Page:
MSC grants awarded to boost fisheries management efforts
Global efforts to improve the management of fisheries through efficient collection and utilization of high-quality data have received a boost with a GBP 650,000 (USD 907,834 EUR 753,562) grant from the Marine Stewardship Council (MSC).
The MSC grant, channeled via the Ocean Stewardship Fund, will help strengthen the at-sea fishery observer safety initiative, reduce unwanted bycatch, and improve fisheries’ harvest strategies and the sustainability of bait fishing, according to a statement by the Council.
The grant will benefit at least 20 fisheries, and a few research projects around the world, each receiving up to GBP 60,000 (USD 83,264, EUR 68,904) from the Ocean Stewardship Fund. Those funds will support a number of initiatives, including one offering additional support for data capture activities happening at sea that have far-reaching impacts on overall seafood production, contributing to the delivery of the UN Sustainable Development Goal 14, Life Below Water.
Some of the beneficiaries of the grant include the Royal Society for the Protection of Birds; WWF India; the Environmental Defense Fund; and fisheries in the Americas, Europe, Asia, and Australia.
MSC said it is putting special focus on research into fishery observer safety, “given the critical role observers can play in providing the data and evidence required to demonstrate fisheries are operating responsibly.”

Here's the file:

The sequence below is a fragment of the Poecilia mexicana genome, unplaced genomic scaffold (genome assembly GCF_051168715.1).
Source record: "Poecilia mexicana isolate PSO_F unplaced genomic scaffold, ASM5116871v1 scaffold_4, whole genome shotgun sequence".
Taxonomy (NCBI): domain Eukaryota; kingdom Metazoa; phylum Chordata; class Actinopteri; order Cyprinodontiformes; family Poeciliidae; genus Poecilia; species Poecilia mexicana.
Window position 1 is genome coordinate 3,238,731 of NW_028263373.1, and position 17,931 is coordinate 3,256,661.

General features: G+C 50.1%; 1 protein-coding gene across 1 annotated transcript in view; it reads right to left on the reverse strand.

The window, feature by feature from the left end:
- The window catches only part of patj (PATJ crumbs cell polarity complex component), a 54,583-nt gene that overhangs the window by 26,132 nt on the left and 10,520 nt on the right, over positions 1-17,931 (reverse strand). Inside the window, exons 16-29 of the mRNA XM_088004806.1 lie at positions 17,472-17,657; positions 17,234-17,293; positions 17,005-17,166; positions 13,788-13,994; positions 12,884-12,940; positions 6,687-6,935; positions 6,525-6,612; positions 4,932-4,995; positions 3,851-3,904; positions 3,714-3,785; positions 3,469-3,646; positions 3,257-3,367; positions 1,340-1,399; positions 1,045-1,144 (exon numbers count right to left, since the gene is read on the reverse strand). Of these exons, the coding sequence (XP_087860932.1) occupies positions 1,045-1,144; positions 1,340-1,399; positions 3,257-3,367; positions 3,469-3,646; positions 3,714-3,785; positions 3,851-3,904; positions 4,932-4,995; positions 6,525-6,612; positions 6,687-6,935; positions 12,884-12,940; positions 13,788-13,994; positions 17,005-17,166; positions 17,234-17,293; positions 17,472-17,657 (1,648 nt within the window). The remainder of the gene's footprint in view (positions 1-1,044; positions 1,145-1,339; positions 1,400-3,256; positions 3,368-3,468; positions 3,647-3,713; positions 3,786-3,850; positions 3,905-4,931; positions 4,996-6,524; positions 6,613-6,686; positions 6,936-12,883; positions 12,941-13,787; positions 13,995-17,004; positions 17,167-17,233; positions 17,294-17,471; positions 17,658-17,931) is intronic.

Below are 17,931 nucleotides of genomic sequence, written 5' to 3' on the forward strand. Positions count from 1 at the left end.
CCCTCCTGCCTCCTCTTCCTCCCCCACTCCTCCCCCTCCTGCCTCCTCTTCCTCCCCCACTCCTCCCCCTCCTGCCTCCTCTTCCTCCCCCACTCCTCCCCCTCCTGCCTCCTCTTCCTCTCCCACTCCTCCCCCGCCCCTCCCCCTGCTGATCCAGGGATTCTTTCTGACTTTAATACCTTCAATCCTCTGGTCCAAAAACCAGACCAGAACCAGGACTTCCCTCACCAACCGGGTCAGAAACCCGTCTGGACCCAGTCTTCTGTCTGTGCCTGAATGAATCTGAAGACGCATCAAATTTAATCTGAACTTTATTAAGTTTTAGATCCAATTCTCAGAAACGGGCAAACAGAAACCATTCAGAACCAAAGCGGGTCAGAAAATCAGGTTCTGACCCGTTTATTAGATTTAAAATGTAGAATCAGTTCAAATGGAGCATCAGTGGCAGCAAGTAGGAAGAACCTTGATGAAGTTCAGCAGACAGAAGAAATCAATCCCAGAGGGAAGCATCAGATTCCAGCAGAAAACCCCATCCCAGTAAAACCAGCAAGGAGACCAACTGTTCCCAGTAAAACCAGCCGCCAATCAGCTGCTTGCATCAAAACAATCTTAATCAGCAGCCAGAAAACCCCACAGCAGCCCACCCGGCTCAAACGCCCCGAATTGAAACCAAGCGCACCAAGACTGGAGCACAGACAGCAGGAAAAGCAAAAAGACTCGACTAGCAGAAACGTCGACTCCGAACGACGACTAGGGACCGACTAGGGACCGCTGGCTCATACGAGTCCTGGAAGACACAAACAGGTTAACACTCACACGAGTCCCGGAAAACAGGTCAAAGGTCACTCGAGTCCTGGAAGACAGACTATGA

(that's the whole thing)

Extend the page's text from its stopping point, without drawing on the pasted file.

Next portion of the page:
Part of the Ocean Stewardship Fund grant will be allocated to Saltwater Inc. to finance the training and deployment of fishery observers, in partnership with information technology firm Chordata, LLC. The I.T. company is supporting the creation of a “one-touch” communications platform.
“This will enable fishery observers to safely communicate with their home office, or alert emergency services to unsafe working conditions,” MSC said.
At least three other grants will fund research aimed at reducing bycatch, a major cause of ocean biodiversity depletion. Other project will focus on fisheries’ harvest strategies and improvements in bait fisheries, MSC said.
There are six other projects totaling GBP 157,724 (USD 220,288, EUR 182,854) that will boost fishery improvement projects in the global south, including the deep-sea shrimp trawl fishery in Kerala, India, and blue swimming crab, squid, and snapper and grouper fisheries in Indonesia.
“The knowledge generated by these projects will inform the sector more widely and we hope, will catalyze and lead to further adoption and scaling of solutions beyond the immediate beneficiaries of the grants,” MSC Chief Executive Rupert Howes said.
Last year, the MSC’s grant supported three projects in South Africa, including support for a project implemented by BirdLife South Africa and the South African hake trawl fleet that utilizes new ways to reduce seabird bycatch.
The 2020 grant also went into strengthened WWF South Africa’s harvesting of wild mussels and its rope-grown mussel fishery.
Photo courtesy of the Marine Stewardship Council